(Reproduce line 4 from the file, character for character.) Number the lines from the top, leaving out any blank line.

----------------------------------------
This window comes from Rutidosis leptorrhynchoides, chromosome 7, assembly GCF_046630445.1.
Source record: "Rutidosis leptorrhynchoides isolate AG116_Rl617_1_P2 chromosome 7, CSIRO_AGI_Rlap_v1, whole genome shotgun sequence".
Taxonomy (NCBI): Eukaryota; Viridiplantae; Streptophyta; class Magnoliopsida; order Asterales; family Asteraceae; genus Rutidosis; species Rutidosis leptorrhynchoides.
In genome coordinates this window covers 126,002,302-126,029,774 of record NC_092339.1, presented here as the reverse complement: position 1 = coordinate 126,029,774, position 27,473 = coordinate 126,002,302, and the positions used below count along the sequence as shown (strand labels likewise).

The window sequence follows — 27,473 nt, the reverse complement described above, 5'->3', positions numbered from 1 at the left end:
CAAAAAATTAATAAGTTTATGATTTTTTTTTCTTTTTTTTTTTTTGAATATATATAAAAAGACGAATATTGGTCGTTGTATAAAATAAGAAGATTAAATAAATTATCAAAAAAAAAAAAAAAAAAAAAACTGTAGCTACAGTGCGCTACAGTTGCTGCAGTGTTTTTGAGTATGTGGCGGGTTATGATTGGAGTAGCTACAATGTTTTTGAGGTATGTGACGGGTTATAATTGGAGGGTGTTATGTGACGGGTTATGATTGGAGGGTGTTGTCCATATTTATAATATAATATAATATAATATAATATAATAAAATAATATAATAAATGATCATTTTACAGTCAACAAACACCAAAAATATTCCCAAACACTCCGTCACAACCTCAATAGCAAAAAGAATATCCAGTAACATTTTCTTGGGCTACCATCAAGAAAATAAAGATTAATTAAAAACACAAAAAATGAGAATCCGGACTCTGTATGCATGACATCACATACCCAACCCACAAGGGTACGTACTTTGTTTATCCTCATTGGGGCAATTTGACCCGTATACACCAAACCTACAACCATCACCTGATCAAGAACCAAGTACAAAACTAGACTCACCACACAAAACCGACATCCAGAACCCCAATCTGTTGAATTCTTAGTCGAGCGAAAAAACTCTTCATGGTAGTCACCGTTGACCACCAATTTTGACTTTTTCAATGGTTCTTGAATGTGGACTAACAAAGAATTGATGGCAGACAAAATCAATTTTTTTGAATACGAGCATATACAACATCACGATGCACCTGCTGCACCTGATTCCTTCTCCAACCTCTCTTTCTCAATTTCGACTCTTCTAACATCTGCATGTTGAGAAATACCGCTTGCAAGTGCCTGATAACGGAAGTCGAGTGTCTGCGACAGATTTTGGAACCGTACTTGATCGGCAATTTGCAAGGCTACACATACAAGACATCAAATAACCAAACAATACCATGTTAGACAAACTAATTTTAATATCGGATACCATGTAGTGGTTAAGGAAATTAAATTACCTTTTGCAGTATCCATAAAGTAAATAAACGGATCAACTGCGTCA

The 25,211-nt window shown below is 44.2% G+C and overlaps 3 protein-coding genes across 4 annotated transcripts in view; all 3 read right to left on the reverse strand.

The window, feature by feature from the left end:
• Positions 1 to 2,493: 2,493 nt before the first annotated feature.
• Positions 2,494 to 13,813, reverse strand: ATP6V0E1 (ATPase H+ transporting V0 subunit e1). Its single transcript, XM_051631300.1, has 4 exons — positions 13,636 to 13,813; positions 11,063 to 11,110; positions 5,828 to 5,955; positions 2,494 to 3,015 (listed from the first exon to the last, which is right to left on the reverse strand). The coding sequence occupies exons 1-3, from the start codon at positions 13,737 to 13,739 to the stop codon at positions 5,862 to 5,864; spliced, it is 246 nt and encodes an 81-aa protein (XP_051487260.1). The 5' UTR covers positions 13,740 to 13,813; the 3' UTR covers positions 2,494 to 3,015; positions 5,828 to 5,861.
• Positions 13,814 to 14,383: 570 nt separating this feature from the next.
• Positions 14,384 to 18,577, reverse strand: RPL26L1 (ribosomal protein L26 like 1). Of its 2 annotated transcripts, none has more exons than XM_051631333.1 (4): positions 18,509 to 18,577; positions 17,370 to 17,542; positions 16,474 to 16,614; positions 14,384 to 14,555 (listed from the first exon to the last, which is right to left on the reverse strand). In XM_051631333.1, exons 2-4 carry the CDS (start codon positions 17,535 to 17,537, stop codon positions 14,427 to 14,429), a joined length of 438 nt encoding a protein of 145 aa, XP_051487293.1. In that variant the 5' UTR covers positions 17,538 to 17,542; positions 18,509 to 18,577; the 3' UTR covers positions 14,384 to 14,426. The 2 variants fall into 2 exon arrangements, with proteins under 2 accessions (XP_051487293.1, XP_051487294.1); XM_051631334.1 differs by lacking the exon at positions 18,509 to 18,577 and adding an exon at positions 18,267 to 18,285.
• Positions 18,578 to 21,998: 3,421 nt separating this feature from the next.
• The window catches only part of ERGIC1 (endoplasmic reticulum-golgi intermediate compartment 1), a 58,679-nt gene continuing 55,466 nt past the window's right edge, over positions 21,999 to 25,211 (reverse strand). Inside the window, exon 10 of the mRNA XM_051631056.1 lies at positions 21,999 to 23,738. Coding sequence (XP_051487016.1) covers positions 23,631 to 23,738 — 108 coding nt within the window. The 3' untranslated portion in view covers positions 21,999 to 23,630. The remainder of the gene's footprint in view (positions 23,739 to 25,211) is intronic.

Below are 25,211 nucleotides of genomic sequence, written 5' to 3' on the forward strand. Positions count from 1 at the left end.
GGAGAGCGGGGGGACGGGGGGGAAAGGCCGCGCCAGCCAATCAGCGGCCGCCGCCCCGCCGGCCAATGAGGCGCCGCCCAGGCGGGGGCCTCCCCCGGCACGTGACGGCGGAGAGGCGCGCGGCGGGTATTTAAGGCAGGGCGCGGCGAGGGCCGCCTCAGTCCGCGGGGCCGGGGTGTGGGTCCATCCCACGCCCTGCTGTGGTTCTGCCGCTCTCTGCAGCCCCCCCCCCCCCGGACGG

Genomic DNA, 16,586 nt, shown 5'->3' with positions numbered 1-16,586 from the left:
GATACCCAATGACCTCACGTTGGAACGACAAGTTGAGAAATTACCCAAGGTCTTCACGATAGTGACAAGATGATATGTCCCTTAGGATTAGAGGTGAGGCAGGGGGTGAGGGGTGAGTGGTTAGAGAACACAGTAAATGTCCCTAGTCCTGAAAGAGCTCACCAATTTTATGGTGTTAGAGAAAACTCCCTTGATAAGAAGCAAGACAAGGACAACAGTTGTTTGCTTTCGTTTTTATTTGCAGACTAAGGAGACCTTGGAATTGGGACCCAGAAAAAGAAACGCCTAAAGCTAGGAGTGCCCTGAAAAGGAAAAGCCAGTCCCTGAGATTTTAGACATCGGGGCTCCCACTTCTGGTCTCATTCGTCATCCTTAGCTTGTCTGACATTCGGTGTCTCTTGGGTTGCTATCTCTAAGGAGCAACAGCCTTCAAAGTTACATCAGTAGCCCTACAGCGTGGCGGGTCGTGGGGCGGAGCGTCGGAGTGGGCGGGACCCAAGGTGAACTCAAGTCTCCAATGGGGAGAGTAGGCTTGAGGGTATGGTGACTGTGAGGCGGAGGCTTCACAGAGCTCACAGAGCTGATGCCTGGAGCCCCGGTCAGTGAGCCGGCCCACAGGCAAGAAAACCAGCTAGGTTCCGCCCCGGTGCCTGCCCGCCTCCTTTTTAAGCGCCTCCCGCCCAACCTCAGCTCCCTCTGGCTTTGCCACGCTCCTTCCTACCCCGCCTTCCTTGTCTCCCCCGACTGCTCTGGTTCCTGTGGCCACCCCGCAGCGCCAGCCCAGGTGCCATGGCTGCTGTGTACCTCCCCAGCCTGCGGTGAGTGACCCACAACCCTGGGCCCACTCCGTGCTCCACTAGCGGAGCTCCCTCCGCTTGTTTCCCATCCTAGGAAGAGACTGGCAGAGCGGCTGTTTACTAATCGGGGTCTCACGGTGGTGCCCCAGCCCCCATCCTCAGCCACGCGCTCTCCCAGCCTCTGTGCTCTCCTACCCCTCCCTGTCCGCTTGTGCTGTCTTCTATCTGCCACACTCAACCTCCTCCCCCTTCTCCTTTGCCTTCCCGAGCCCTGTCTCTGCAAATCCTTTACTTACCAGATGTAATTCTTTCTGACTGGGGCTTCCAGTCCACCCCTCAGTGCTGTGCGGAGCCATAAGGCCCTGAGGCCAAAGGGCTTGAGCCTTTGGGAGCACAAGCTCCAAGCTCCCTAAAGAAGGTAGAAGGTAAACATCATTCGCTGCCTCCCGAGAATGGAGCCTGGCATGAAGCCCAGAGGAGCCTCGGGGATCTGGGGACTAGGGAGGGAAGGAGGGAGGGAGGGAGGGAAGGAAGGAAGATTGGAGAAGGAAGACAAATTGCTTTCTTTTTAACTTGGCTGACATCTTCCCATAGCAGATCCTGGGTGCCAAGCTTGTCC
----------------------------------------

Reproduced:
In genome coordinates this window covers 126,002,302-126,029,774 of record NC_092339.1, presented here as the reverse complement: position 1 = coordinate 126,029,774, position 27,473 = coordinate 126,002,302, and the positions used below count along the sequence as shown (strand labels likewise).